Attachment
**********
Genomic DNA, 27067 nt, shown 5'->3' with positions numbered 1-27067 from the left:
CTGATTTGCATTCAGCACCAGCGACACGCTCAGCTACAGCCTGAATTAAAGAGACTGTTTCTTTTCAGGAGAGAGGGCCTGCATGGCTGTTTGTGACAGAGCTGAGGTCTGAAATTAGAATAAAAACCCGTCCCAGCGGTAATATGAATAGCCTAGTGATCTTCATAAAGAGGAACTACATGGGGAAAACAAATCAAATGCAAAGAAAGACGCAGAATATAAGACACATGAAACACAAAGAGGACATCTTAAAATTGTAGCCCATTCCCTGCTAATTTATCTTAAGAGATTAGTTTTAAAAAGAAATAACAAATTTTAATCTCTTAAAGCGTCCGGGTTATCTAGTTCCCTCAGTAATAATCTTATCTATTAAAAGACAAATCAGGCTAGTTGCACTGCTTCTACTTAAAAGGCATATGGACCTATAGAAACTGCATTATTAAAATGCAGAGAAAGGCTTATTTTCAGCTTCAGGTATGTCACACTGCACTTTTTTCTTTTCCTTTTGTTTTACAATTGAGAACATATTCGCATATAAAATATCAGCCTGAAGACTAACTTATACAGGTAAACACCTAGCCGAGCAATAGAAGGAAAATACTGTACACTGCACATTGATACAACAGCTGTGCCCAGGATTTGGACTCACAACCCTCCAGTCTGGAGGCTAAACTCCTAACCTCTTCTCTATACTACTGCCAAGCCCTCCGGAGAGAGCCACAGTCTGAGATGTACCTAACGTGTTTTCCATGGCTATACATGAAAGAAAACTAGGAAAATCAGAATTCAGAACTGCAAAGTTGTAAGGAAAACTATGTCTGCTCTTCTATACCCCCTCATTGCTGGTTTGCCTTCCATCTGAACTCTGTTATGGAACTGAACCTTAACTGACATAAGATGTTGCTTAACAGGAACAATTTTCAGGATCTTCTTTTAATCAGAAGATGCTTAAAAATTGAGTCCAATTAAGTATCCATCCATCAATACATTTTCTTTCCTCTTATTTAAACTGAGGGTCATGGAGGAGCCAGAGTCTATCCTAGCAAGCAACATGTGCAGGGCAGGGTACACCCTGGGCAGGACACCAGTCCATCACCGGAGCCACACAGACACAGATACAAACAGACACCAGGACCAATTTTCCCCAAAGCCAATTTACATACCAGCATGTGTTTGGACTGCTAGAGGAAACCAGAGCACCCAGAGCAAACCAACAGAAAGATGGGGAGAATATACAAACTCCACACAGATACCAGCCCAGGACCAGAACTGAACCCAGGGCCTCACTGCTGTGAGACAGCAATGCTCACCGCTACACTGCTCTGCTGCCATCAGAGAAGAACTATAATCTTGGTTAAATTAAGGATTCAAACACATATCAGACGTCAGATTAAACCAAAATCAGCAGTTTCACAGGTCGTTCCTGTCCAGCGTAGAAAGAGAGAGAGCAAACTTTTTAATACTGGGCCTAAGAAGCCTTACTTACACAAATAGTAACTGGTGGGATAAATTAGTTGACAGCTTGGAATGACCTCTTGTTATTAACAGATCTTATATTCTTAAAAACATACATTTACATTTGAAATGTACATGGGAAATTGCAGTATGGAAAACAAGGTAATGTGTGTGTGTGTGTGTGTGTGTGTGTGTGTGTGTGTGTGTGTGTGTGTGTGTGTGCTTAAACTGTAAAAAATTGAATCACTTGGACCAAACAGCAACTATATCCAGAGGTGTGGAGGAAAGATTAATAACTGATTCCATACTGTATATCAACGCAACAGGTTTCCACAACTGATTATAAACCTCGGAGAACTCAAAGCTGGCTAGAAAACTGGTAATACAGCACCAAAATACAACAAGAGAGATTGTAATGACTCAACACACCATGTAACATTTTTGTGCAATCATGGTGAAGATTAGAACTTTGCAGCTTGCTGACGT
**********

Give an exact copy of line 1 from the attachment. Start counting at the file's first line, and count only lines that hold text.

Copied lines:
Genomic DNA, 27067 nt, shown 5'->3' with positions numbered 1-27067 from the left: